We’re in a beautiful old building in the historic downtown centre of Mexico City at 3am when suddenly, the white strobe lights shut off in the main room on the second floor. The space turns deep purple and everything white glows as blistering techno pumps through the speakers, bringing to mind the iconic blood rave scene from Blade. The air is thick with humidity, anticipation and acid basslines. DJ Volvox, helming the decks with authoritative command, marches to the beat of her next track with a grin on her face.
The energy has been at this level all night, despite the heat brought on by the large number of sweaty bodies packed into the venue, and the gloomy sky pregnant with storm since the late afternoon. It’s the one-year anniversary of rising Mexico City crew EXT’s (short for ‘extraterrestrial’) first party, and their biggest function yet. In celebration, they’ve teamed up with New York City’s Jack Dept, a label and party run by Volvox and John Barera, pairing the two acclaimed selectors with a wealth of local talent.
Downstairs the smaller room is heating up as well, gauzy neon streamers draped across the ceiling adding to the 90s rave aesthetic. Nihilnimal is playing a live set of abrasive club noise, leaning over his equipment with a spiked necklace and a glint in his eye. The sharp rhythms set a different mood than what’s going on upstairs, but the crowd is just as immersed, switching up their dance moves with ease.
There have always been two stages at EXT’s parties, the crew explain to Mixmag later. Gabo Barranco (who produces as AAAA), Ramón Jaramillo, and Francisco Ventura, three friends who have known each other since high school, wanted to create a night that was multi-genre and community-focused; where people could have fun and dance in comfortable and exciting environments, away from posh clubs and pretentious audiences. In addition to local DJs and out-of-town guests (including Cienfuegos, Via App, and Motorkiller, among others), EXT also gives a lot of new DJs a chance to play their first gigs in front of an audience. Tonight, up-and-comers Viiaan and ASUS are making their debuts.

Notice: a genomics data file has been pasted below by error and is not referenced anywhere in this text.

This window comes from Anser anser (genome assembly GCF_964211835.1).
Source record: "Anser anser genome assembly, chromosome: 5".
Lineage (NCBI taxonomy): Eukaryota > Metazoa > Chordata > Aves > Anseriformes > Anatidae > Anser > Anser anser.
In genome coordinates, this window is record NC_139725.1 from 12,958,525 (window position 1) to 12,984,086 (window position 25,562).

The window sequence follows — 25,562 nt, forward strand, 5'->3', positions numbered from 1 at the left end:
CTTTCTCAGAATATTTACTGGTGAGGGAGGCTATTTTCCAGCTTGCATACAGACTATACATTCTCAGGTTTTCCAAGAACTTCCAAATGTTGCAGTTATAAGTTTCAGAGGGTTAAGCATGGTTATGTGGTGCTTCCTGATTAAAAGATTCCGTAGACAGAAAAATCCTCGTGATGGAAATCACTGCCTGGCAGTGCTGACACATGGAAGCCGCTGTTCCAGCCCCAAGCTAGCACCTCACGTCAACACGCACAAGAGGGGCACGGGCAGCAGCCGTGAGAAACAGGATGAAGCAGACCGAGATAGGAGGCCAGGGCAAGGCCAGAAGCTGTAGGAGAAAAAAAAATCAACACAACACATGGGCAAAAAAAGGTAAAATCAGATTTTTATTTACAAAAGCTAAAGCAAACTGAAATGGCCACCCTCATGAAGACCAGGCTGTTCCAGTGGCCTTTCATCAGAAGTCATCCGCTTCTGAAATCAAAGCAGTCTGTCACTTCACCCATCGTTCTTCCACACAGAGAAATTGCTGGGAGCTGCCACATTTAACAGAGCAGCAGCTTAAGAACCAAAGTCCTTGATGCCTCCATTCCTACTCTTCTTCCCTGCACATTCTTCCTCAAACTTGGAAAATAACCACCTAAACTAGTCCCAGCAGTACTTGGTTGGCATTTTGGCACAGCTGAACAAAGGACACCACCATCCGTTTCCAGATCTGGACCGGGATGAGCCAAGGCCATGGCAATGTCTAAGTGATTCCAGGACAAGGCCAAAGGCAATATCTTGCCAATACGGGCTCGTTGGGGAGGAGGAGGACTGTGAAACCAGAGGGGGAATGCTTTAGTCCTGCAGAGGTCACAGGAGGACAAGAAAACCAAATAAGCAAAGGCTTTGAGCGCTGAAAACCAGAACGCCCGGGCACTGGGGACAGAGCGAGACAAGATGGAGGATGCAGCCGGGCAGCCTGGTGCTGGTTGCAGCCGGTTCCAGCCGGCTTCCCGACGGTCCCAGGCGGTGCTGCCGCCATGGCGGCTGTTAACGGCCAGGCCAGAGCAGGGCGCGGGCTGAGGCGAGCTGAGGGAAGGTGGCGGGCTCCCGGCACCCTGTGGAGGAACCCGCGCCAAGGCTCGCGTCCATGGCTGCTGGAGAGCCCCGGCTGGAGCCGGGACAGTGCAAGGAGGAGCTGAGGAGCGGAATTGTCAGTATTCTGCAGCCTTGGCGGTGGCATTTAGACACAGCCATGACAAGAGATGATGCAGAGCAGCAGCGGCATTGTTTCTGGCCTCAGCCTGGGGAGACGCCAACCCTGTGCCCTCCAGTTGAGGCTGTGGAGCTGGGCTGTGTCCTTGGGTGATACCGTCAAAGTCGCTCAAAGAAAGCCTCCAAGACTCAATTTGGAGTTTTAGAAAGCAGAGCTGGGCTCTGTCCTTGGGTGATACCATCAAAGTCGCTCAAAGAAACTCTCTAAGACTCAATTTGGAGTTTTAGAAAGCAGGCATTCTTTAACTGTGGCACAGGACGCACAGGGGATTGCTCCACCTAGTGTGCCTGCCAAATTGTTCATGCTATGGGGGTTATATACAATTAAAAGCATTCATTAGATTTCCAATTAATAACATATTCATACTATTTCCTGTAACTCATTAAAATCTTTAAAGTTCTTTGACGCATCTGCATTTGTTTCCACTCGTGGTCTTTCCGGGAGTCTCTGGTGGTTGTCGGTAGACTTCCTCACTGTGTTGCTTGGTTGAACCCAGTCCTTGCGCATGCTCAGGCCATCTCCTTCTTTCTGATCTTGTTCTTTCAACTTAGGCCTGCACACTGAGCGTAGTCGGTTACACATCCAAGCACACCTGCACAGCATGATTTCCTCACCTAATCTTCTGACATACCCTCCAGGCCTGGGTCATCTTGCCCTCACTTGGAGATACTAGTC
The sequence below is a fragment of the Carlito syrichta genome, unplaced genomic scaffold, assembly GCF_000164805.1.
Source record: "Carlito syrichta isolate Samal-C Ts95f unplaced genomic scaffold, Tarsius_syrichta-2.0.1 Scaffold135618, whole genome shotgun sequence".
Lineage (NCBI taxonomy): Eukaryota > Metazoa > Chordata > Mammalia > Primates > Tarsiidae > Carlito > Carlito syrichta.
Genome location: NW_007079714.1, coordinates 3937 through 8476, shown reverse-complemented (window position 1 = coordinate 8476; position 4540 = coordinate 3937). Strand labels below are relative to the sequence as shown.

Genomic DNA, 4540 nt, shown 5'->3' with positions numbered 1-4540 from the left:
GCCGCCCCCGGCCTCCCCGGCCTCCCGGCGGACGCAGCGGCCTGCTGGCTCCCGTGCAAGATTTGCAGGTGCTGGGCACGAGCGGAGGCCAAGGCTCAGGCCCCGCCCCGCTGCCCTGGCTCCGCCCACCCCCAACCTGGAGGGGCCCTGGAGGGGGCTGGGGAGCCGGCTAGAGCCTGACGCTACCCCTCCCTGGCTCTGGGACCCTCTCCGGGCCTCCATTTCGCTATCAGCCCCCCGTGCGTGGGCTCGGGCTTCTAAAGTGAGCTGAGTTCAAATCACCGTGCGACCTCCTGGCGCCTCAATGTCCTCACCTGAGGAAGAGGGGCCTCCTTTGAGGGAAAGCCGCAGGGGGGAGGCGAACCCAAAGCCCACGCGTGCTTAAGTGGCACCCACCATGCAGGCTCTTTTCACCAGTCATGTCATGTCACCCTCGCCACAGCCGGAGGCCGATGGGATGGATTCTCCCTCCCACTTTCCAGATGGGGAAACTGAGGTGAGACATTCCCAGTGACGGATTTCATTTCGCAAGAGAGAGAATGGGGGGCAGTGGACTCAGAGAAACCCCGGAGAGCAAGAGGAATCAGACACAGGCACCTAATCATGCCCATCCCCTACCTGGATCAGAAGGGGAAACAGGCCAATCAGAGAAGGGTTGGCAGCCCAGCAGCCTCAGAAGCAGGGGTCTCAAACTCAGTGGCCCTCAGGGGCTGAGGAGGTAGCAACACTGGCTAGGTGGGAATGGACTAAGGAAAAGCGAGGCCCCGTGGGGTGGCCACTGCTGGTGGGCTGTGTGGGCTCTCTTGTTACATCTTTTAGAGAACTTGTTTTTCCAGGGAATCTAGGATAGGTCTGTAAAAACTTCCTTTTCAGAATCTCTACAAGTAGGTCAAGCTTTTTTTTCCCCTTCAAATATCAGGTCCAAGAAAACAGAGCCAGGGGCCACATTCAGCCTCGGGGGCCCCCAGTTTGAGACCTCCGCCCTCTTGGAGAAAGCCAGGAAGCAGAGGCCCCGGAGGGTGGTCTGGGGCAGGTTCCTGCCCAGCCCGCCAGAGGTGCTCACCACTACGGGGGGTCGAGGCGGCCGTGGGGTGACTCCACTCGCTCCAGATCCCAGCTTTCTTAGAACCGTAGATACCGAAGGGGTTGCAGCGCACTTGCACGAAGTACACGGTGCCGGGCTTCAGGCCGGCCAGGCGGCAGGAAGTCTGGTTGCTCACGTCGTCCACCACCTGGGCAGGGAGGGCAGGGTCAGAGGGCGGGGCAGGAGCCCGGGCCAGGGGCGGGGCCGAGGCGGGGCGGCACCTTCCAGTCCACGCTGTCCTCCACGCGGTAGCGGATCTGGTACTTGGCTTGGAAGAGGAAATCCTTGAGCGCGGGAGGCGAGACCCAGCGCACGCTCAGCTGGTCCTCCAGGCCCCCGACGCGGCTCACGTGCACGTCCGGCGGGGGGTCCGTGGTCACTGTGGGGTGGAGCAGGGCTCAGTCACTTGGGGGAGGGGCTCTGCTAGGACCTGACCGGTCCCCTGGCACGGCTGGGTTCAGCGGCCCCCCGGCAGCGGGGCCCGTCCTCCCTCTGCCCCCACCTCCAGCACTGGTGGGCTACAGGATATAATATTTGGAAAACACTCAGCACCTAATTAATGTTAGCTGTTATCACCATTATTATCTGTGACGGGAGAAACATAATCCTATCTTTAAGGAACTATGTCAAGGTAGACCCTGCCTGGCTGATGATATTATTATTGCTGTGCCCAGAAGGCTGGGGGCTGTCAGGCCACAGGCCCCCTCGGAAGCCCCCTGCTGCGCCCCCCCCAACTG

“Music is the most important element of our parties, but it’s not only about that,” the crew tells us. “It’s also about the whole community, and [throwing parties in] unique places to create something different for each iteration.” The ethos behind the bookings and the locations of the shows (past venues include a punk squat and an abandoned house downtown) create a space for people to wander and talk, to go out for an occasional breather, to do “whatever you want, as long as you don’t mess with other people.”
Two friends of EXT, Lalo and Lats, point out the effortlessness of interaction that tends to happen at these nights. “It’s a very different vibe from other parties. You go with your friends, but [meet] people naturally.” Though there are only two rooms playing music, the second floor boasts several rooms – a variety of well-lit open spaces in addition to cosy, dark corners. The staircase, in the middle of the building, is entirely outside, creating a courtyard of sorts, and a cool, breezy place for people to rest. Beers and joints are passed back and forth, and the conversation flows despite the volume of the music.
“Everyone’s part of the techno family,” Volvox says after her two-and-a-half-hour set. She explains that Jack Dept met EXT through AAAA, whose 'Anorak' EP came out on the label last January, and that’s how this party (the NYC crew’s first international event) came about. “He’s grown a lot since then, and so have we – it’s cool to see.” She recalls the showcase Discwoman hosted in Mexico City, along with local crew Derré Tidá, at the beginning of 2016. Though it took place in a “parking garage turned salsa club”, tonight’s event definitely has a “more hardcore underground vibe.”